sweeten the unpalatable draught of mortality: make the distasteful liability to death any more endurable. The metaphor is taken from the custom of administering to children disagreeable medicines disguised by being sweetened with sugar.

the tide, etc.: cf. Wordsworth, Prelude, “the great tide of human life.”

reluct, etc.: recoil from; another archaic word.

set up my tabernacle: make my permanent dwelling-place. See Mark, ix. 5. weaned by age: Compare Swift's saying, "The troubles of age were intended to wean us gradually from our fondness of life."

drop, like mellow fruit: cf. Paradise Lost, xi. 535 :
" So'mayst thou live, till like ripe fruit thou drop
Into thy mother's lap ";
and Dryden, Oedipus, iv. 1. :
"Fell like autumn fruit that mellowed long."


seek Lavinian shores: remove to strange countries, as Aeneas, by the command of the gods, migrated with his followers after the sack of Troy to Lavinium in Italy. Cf. Vergil, Aeneid, I. 2.
My additions:
audits: Lamb begrudges spending time as a miser would spending money. The metaphor is prolonged in ‘count’ (twice), ‘expenditure’ and ‘miser’s farthings’. Lamb was involved in auditing for the East India Company for much of his professional life. In a letter to Wordsworth (9 Aug.1815) he fantasizes “If I do but get rid of auditing Warehousekeepers Acc’ts and get no worse-harassing task in the place of it, what a Lord of Liberty I shall be” [E. V. Lucas, Letters, 1935, II, p. 170].

periods: OED s.v. period, sense 7.b.: “Astronomy. The time in which a celestial object, satellite, etc., performs one revolution about its primary (or about the centre of gravity of its system) or rotates once on its axis.”

ineffectual finger upon the spoke of the great wheel: The metaphor perhaps is the circle described by the Earth’s rotation around the sun as a spinning wheel with its spokes.

sweeten the unpalatable draught of mortality: The expression ‘dulcify this unpalatable draught’ occurs in ‘Memoir of General Moreau’, which appeared in The European Magazine or London Review (September 1813, p. 185). As Moreau is mentioned in Lamb’s earliest published essay ‘What is Jacobinism?’ he might have come across the Memoir and then recalled the phrase. See Winifred F. Courtney, Young Charles Lamb 1775-1802 (London: Macmillan, 1982) Appendix B.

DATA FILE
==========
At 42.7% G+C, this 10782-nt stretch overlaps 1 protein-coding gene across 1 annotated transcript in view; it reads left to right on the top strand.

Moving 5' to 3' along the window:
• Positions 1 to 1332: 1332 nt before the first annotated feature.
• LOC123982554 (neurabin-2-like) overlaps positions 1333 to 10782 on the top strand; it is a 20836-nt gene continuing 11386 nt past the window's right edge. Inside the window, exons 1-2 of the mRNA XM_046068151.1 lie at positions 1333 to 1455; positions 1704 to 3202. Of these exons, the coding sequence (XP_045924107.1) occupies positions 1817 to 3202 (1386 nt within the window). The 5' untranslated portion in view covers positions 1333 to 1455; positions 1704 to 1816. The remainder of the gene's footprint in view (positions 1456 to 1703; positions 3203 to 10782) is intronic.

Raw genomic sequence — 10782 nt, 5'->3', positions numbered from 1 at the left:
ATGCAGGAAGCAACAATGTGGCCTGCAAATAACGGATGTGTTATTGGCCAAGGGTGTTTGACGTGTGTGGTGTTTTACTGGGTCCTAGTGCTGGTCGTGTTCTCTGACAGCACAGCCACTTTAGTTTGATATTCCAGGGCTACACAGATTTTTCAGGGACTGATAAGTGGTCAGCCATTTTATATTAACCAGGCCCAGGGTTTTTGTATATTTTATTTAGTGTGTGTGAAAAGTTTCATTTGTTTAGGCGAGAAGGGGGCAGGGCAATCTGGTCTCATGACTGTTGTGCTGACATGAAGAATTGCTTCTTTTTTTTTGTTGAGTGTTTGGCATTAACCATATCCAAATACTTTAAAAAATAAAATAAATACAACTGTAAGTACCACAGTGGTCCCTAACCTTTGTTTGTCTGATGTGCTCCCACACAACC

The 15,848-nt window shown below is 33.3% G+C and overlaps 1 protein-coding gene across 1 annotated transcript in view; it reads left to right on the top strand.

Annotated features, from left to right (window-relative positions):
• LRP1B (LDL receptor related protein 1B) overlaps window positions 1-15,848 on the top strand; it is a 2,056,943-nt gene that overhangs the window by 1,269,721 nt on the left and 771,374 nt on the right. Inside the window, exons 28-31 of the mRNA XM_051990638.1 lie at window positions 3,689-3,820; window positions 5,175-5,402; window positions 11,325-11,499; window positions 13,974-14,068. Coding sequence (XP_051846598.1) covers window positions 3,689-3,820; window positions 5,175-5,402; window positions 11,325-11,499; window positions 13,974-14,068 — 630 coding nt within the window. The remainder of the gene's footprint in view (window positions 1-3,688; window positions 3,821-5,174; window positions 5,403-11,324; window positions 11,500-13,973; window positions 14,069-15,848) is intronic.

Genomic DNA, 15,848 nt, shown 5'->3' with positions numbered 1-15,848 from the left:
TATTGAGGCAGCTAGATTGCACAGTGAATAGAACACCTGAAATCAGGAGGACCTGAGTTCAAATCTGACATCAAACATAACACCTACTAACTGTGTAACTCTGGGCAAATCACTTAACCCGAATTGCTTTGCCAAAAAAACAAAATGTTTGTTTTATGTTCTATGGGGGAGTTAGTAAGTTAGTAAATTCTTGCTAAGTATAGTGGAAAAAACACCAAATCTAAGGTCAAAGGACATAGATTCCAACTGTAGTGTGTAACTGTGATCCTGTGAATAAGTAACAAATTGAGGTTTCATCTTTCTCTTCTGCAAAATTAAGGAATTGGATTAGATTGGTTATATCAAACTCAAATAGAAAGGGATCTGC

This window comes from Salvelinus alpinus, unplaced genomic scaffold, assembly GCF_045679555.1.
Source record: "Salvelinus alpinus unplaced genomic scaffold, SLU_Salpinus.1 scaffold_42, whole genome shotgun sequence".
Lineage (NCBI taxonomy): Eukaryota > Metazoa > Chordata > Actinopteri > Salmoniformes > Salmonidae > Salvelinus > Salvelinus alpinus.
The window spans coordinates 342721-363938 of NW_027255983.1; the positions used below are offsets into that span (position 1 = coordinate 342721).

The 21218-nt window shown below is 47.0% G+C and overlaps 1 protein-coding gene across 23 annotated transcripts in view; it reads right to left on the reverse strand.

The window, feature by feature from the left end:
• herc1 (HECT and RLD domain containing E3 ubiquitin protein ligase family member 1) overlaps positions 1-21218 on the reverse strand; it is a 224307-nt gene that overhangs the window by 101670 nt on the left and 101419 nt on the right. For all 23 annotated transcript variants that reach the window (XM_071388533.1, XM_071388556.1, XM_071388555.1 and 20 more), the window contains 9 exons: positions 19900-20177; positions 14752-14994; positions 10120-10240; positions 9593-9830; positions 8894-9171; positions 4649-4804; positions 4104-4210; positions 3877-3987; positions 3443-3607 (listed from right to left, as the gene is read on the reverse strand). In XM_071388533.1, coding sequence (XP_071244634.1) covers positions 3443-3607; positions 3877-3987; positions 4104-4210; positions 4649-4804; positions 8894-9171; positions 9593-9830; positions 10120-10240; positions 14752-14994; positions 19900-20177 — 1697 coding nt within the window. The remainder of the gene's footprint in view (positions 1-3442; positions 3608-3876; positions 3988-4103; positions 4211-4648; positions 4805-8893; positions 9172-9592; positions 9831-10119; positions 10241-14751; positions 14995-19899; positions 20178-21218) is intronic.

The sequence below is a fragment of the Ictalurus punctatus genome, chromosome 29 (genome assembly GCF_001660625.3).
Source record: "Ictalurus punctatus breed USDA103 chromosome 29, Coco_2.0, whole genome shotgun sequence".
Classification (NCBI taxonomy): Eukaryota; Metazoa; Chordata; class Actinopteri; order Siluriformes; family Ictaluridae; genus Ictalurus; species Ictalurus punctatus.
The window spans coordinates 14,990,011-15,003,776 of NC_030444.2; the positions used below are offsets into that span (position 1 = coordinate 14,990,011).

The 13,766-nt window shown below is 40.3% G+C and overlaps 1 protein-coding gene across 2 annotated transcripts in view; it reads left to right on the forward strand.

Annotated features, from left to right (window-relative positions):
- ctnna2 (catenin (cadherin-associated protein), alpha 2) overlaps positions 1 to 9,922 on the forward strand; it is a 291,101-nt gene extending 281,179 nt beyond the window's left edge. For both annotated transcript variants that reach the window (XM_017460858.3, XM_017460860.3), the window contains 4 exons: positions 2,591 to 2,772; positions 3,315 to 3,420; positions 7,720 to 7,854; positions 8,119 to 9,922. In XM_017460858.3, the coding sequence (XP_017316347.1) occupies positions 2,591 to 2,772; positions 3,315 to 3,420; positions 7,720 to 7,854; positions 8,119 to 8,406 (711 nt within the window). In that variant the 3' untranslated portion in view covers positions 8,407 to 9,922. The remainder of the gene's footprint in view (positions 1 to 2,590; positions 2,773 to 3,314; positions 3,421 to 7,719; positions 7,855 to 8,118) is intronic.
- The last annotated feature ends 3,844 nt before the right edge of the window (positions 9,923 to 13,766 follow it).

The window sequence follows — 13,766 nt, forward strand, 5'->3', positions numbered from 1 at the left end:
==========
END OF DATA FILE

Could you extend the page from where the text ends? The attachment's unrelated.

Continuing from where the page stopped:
reluct at: Lamb had a penchant for archaistic vocabulary. One of his favourite authors was Isaac Walton, in whose Life of Donne (1670), the poet is described as “by nature highly passionate, but more apt to reluct at the excesses of it”.

I am in love with this green earth: Wordsworth, Lines composed a few miles above Tintern Abbey (1798) ll. 103-8:

                               Therefore am I still
A lover of the meadows and the woods,
And mountains; and of all that we behold
From this green earth; of all the mighty world
Of eye and ear, both what they half create
And what perceive...

set up my tabernacle: Mark 9: 4, in the KJV, reads “Rabbi, it is good for us to be here; and let us make three tabernacles”. Closer to Lamb’s wording, however, is Leviticus 26: 11 “And I will set my tabernacle among you: and my soul shall not abhor you”.

plant a terrible fixed foot: a pun on OED, s.v. plant, sense 4.a: “To place (a thing) firmly on the ground or any other body or surface; to set down firmly etc.” and sense 1.a.: “To set or place (a seed, bulb, or growing thing) in the ground so that it may take root and grow etc.”.

are not rooted up without blood: Bleeding in the context of broken roots suggests ‘ruptis radicibus’ and ‘atro sanguine’at Aeneid III, 27-29:

nam quae prima solo ruptis radicibus arbos
vellitur, huic atro liquuntur sanguine guttae
et terram tabo maculant.

                     when the first stalk came torn
Out of the earth, and the root network burst,
Dark blood dripped down to soak and foul the soil.

do not willingly seek Lavinian shores: While ‘Lavinian shores’ evokes ‘Laviniaque … litora’ of Aeneid I, 2-3, ‘not willingly’ corresponds to ‘non sponte’ at IV, 361: ‘Italiam non sponte sequor.'

staggers me: The reference to (uprooted) ‘fixed foot’ allows Lamb punningly to bridge OED, s.v. stagger, sense II. 6. a.: To cause (a person or animal) to reel or totter, esp. from a blow”, and sense 7. a.: “To bewilder, perplex, nonplus; to render helpless by a shock of amazement (or occasionally horror)”.